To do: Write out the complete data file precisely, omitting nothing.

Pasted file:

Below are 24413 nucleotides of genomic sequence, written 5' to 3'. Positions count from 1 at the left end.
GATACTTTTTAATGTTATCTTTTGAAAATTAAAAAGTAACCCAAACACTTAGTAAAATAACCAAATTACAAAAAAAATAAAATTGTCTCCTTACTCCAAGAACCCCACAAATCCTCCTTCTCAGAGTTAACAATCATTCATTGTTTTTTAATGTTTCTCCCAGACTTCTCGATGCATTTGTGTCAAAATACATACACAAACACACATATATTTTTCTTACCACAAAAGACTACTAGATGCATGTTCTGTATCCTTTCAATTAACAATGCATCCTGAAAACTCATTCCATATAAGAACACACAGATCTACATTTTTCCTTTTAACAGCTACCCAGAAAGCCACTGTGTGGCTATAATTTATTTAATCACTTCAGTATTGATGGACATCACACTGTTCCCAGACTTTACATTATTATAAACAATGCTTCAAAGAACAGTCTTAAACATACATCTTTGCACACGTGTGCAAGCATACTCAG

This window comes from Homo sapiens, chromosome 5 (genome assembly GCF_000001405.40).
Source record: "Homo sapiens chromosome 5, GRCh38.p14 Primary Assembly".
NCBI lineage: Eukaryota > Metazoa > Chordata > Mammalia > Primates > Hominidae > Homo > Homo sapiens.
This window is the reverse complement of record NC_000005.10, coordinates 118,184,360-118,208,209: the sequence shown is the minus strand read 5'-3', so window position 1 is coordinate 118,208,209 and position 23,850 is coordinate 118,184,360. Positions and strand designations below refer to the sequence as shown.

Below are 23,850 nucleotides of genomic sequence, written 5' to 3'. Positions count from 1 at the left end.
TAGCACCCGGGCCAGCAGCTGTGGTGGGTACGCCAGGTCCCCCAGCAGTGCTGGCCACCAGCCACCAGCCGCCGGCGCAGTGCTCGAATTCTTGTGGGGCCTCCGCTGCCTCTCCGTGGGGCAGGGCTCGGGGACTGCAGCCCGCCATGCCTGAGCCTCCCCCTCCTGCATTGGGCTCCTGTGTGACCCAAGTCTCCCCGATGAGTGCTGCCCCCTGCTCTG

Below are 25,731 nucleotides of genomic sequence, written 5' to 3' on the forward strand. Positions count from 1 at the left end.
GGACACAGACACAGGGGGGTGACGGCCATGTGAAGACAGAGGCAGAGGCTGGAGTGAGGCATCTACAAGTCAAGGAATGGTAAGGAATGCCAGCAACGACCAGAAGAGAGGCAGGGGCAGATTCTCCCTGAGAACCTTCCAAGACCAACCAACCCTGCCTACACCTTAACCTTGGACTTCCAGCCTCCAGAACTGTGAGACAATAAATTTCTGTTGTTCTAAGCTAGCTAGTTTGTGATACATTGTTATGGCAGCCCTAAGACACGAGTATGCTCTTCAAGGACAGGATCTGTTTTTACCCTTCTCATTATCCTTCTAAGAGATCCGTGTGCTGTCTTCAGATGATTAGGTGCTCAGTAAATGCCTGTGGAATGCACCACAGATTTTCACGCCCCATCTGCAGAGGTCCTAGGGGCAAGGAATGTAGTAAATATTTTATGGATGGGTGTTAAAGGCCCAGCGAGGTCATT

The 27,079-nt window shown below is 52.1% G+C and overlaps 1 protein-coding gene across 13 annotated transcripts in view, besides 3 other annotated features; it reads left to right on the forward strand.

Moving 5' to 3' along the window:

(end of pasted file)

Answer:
Below are 24413 nucleotides of genomic sequence, written 5' to 3'. Positions count from 1 at the left end.
GATACTTTTTAATGTTATCTTTTGAAAATTAAAAAGTAACCCAAACACTTAGTAAAATAACCAAATTACAAAAAAAATAAAATTGTCTCCTTACTCCAAGAACCCCACAAATCCTCCTTCTCAGAGTTAACAATCATTCATTGTTTTTTAATGTTTCTCCCAGACTTCTCGATGCATTTGTGTCAAAATACATACACAAACACACATATATTTTTCTTACCACAAAAGACTACTAGATGCATGTTCTGTATCCTTTCAATTAACAATGCATCCTGAAAACTCATTCCATATAAGAACACACAGATCTACATTTTTCCTTTTAACAGCTACCCAGAAAGCCACTGTGTGGCTATAATTTATTTAATCACTTCAGTATTGATGGACATCACACTGTTCCCAGACTTTACATTATTATAAACAATGCTTCAAAGAACAGTCTTAAACATACATCTTTGCACACGTGTGCAAGCATACTCAG

This window comes from Homo sapiens, chromosome 5 (genome assembly GCF_000001405.40).
Source record: "Homo sapiens chromosome 5, GRCh38.p14 Primary Assembly".
NCBI lineage: Eukaryota > Metazoa > Chordata > Mammalia > Primates > Hominidae > Homo > Homo sapiens.
This window is the reverse complement of record NC_000005.10, coordinates 118,184,360-118,208,209: the sequence shown is the minus strand read 5'-3', so window position 1 is coordinate 118,208,209 and position 23,850 is coordinate 118,184,360. Positions and strand designations below refer to the sequence as shown.

Below are 23,850 nucleotides of genomic sequence, written 5' to 3'. Positions count from 1 at the left end.
TAGCACCCGGGCCAGCAGCTGTGGTGGGTACGCCAGGTCCCCCAGCAGTGCTGGCCACCAGCCACCAGCCGCCGGCGCAGTGCTCGAATTCTTGTGGGGCCTCCGCTGCCTCTCCGTGGGGCAGGGCTCGGGGACTGCAGCCCGCCATGCCTGAGCCTCCCCCTCCTGCATTGGGCTCCTGTGTGACCCAAGTCTCCCCGATGAGTGCTGCCCCCTGCTCTG

Below are 25,731 nucleotides of genomic sequence, written 5' to 3' on the forward strand. Positions count from 1 at the left end.
GGACACAGACACAGGGGGGTGACGGCCATGTGAAGACAGAGGCAGAGGCTGGAGTGAGGCATCTACAAGTCAAGGAATGGTAAGGAATGCCAGCAACGACCAGAAGAGAGGCAGGGGCAGATTCTCCCTGAGAACCTTCCAAGACCAACCAACCCTGCCTACACCTTAACCTTGGACTTCCAGCCTCCAGAACTGTGAGACAATAAATTTCTGTTGTTCTAAGCTAGCTAGTTTGTGATACATTGTTATGGCAGCCCTAAGACACGAGTATGCTCTTCAAGGACAGGATCTGTTTTTACCCTTCTCATTATCCTTCTAAGAGATCCGTGTGCTGTCTTCAGATGATTAGGTGCTCAGTAAATGCCTGTGGAATGCACCACAGATTTTCACGCCCCATCTGCAGAGGTCCTAGGGGCAAGGAATGTAGTAAATATTTTATGGATGGGTGTTAAAGGCCCAGCGAGGTCATT

The 27,079-nt window shown below is 52.1% G+C and overlaps 1 protein-coding gene across 13 annotated transcripts in view, besides 3 other annotated features; it reads left to right on the forward strand.

Moving 5' to 3' along the window: